How to automate Artifactory clean up

Thierry Lacour • 4 minutes • 2023-01-23

How to automate Artifactory clean up

JFrog’s Artifactory is used to store all kinds of artifacts, but its built-in support for deleting unnecessary files is surprisingly lackluster. I say surprisingly because it already has all the features to set up flexible retention policies without much of a hassle. It just hasn’t pieced them together. So let’s do it ourselves!

Long story short#

If you only want the gist of the setup, here’s a TL;DR:

  • You use Artifactory’s FileSpecs to match artifacts you wish to prune, e.g. “Everything in foo-dev-local, with 0 downloads, older than 2 weeks”
  • You use the JFrog CLI to delete artifacts matching your FileSpecs, e.g. jf rt delete --spec policies/foo-dev-local.json
  • All that remains is automating this using your scheduler of choice, be it a simple cron job, a GitHub Actions workflow, etc.

I’ve also written a simple JFrog CLI plugin, rt-retention, to help run policies in bulk and add some templating capabilities.

FileSpecs as retention policies#

FileSpecs are JSON files containing various properties and rules you use to match artifacts. They can contain AQL (Artifactory Query Language) queries, allowing you to filter artifacts on things such as age, last download, custom property values, etc. All of which are very relevant when finding artifacts you’d like to clean up.

Here’s a simple example that matches all artifacts from a specific repository that haven’t been downloaded in 14 days:


 2  "files": [
 3    {
 4      "aql": {
 5        "items.find": {
 6          "repo": "nuget-dev-local",
 7          "stat.downloaded": { "$before": "14d" }
 8        }
 9      }
10    }
11  ]

The idea is to write out your retention policies as FileSpecs that match the artifacts you want removed. Now, they don’t do anything on their own, that’s where the JFrog CLI comes in.

For more information on using FileSpecs, check the official documentation.

Deleting artifacts using the JFrog CLI#

The JFrog CLI is a command line tool used to interact with JFrog’s various products, including Artifactory. The noteworthy command here is jf rt delete, which can delete all artifacts that match a given FileSpec.

Matching and deleting happens server-side, which is the main reason you use the JFrog CLI and FileSpecs over the REST API and raw AQL. With the latter, you have to parse the search results yourself and send a DELETE request for each match, which is slower and more effort.

Below’s an example run of jf rt delete:

**$ jf rt delete --quiet --spec policies/pip-dev-local.json**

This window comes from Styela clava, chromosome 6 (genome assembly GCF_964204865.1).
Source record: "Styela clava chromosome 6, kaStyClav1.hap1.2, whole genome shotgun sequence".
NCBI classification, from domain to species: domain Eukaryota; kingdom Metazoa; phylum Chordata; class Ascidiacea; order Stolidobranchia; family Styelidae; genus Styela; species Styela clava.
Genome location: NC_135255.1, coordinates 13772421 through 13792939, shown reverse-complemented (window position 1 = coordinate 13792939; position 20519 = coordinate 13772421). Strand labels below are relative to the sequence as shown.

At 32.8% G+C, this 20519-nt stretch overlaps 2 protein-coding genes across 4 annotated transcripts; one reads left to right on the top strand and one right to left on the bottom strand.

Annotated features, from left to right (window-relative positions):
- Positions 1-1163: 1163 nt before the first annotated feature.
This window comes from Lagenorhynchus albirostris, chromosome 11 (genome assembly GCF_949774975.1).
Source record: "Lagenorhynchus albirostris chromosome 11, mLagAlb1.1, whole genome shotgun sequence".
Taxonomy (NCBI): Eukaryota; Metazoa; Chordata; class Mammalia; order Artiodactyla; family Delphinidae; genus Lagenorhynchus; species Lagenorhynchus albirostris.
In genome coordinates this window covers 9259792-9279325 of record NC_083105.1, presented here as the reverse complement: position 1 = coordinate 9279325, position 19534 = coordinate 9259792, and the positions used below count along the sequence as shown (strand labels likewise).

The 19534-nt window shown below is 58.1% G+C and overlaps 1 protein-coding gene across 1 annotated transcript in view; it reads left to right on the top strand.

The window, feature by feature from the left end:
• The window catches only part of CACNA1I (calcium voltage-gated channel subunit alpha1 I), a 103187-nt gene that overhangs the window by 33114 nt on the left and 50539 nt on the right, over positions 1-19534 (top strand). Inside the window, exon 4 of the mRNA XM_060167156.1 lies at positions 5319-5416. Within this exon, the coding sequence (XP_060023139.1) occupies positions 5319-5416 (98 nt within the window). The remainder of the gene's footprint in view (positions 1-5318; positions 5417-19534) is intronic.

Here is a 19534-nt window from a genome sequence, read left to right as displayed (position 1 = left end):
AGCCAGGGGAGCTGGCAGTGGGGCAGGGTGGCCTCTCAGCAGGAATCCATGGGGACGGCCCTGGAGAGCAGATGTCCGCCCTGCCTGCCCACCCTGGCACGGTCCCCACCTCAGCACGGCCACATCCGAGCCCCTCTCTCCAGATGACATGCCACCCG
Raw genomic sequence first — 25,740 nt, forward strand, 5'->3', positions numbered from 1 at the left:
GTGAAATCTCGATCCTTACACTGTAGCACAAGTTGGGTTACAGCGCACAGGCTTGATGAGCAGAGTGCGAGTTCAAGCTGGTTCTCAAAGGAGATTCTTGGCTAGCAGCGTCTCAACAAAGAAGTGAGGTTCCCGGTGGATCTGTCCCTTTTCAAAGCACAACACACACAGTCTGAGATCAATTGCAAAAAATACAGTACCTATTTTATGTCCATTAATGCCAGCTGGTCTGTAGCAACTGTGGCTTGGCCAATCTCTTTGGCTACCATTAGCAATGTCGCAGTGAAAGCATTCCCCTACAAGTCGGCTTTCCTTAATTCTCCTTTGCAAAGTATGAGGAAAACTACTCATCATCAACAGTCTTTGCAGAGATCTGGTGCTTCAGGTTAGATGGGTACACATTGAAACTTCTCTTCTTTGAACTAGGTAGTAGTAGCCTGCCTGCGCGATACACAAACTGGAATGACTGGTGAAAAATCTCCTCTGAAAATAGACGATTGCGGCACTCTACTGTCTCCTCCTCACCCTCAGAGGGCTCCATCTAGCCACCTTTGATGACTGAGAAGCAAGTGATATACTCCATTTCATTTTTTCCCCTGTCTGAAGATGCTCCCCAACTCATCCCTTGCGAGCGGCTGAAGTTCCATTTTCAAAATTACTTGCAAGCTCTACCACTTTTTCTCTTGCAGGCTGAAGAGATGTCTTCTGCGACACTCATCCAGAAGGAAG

[Info] Searching artifacts...
[Info] Found 7 artifacts.
[Info] [Thread 2] Deleting pip-dev-local/archon/0.1.0/archon-0.1.0.whl
[Info] [Thread 1] Deleting pip-dev-local/archon/1.0.0/archon-1.0.0.whl
[Info] [Thread 0] Deleting pip-dev-local/archon/1.0.1/archon-1.0.1.whl
[Info] [Thread 1] Deleting pip-dev-local/archon/1.0.2/archon-1.0.2.whl
[Info] [Thread 2] Deleting pip-dev-local/crop/1.4.1/crop-1.4.1.whl
[Info] [Thread 1] Deleting pip-dev-local/crop/1.4.4/crop-1.4.4.whl
[Info] [Thread 0] Deleting pip-dev-local/crop/1.4.3/crop-1.4.3.whl
  "status": "success",
  "totals": {
    "success": 7,
    "failure": 0

Since we define our retention policies as FileSpecs, it’s easy to enforce them by periodically running your jf rt delete commands. Preferably, you’d automate it. At my current customer, I keep the FileSpecs in a GitHub repository and have a simple GitHub Actions workflow run them every night.

For more information on interacting with Artifactory through the JFrog CLI, check the official documentation.

Optional: bulk retention with the rt-retention plugin#

If, like me, you’re maintaining a sizeable Artifactory instance with hundreds of repositories, the thought of writing and maintaining hundreds of FileSpecs is not a fun one.

To deal with that, I’ve written rt-retention, a simple JFrog CLI user plugin to make it all a little easier. It has only two features:

  • Basic FileSpec templating — Generate FileSpecs from templates rather than maintaining large amounts of similar ones
  • Delete artifacts using FileSpecs in a given directory structure — Replace hundreds of JFrog CLI calls with a single command

The templating allowed me to cleverly delegate defining retention policies to my users, without them having to get comfortable with the ins and outs of FileSpecs, while the bulk delete command is a small quality of life feature.

I won’t dig into the technical details of the plugin here. If you’re interested, you’ll find all the info you need at

Putting it all together#

To summarise; define your retention policies as FileSpecs, enforce them through the JFrog CLI, and automate the process in whatever scheduler you’re comfortable with.

Preferably also version control your FileSpecs, be careful with your wildcards and dry-run before you start vaporising artifacts.

Good luck tidying up your instance, the sooner you start, the better!


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